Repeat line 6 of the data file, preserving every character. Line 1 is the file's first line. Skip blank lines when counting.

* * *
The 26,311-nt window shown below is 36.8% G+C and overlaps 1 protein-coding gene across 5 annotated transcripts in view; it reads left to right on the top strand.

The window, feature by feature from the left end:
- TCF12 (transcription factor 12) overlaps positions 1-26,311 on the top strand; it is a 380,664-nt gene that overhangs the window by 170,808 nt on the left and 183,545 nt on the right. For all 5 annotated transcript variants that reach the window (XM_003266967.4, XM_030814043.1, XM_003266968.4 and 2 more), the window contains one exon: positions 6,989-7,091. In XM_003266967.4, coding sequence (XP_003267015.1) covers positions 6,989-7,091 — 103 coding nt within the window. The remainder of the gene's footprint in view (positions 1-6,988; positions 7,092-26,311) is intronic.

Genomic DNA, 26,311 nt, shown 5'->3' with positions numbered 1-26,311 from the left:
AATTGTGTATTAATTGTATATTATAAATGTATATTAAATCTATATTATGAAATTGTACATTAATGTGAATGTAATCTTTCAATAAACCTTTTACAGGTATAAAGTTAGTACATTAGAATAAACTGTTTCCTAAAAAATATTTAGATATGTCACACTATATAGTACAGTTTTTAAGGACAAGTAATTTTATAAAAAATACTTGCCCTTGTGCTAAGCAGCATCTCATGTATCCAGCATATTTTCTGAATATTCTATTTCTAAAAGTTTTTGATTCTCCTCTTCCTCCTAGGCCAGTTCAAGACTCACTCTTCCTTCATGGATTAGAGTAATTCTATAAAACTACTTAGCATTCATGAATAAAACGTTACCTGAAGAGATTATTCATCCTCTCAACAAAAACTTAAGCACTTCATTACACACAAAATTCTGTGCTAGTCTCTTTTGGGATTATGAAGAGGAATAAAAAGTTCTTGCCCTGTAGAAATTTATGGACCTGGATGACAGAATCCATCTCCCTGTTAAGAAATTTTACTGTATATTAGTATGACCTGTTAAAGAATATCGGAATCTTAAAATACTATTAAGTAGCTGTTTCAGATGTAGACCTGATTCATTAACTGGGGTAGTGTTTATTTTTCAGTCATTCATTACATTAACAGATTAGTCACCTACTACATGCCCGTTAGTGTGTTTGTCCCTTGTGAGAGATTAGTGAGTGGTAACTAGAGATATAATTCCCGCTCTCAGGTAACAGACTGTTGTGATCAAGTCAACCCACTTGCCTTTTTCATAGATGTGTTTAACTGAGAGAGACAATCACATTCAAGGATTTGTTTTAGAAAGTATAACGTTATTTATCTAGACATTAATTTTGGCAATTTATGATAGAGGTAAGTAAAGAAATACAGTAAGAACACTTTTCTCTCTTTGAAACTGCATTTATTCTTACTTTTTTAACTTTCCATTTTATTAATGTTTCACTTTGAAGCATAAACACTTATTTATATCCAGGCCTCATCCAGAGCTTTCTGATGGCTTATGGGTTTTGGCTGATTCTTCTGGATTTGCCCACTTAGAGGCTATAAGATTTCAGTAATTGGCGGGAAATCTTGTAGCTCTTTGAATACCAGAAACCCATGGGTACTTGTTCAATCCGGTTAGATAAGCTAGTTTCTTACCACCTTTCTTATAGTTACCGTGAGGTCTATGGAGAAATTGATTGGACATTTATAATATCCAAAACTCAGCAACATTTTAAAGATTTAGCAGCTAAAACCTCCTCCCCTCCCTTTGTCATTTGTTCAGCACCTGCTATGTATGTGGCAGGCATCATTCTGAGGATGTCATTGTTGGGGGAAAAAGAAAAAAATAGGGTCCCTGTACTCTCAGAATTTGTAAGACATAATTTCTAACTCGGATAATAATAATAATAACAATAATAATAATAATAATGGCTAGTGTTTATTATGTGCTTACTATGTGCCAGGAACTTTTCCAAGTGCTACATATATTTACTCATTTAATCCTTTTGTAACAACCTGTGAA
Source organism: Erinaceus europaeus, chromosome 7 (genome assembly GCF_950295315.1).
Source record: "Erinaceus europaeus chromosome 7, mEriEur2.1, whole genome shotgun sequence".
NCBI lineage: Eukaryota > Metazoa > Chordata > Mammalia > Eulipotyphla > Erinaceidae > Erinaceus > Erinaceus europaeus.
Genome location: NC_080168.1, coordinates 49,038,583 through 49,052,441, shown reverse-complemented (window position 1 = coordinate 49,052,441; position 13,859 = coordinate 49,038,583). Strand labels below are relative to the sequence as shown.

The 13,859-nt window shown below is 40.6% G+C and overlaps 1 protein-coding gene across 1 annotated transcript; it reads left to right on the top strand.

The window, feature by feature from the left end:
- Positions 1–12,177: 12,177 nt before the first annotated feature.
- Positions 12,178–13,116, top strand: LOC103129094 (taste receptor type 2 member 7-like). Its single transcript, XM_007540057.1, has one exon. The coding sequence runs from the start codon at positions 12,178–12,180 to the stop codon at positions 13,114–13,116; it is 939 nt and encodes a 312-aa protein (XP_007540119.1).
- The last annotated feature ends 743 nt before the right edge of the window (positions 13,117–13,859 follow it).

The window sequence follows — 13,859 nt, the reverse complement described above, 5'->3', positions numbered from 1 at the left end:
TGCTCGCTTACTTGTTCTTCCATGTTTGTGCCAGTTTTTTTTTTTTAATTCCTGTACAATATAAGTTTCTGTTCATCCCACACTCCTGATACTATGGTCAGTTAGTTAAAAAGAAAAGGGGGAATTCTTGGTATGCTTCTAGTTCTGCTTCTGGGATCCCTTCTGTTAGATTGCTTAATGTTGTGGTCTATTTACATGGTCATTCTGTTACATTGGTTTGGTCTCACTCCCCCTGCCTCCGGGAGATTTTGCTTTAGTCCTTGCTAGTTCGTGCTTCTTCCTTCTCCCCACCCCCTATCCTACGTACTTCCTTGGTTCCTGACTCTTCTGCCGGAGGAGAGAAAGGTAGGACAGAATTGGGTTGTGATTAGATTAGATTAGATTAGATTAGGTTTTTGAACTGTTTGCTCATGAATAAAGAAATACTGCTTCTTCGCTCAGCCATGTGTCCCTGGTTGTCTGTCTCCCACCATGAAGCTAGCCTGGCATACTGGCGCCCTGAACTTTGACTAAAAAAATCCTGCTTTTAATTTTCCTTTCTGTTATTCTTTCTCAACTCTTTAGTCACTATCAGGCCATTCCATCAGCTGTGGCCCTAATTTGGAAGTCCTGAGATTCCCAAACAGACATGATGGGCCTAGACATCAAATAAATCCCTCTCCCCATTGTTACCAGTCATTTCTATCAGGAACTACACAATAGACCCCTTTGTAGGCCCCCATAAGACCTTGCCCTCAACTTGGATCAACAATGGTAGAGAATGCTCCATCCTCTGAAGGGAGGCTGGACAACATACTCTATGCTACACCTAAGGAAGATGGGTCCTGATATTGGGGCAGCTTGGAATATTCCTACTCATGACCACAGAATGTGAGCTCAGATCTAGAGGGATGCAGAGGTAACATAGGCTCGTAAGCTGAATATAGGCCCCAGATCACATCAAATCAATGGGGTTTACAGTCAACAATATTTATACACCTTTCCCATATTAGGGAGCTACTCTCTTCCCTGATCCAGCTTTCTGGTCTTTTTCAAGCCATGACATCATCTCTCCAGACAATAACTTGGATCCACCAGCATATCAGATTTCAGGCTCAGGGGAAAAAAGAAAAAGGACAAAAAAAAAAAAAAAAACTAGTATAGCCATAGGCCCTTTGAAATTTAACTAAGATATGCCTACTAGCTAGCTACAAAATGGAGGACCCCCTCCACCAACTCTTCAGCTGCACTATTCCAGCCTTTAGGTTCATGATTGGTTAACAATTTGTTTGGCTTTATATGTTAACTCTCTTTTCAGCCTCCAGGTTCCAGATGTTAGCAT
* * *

Source organism: Erinaceus europaeus, chromosome 7 (genome assembly GCF_950295315.1).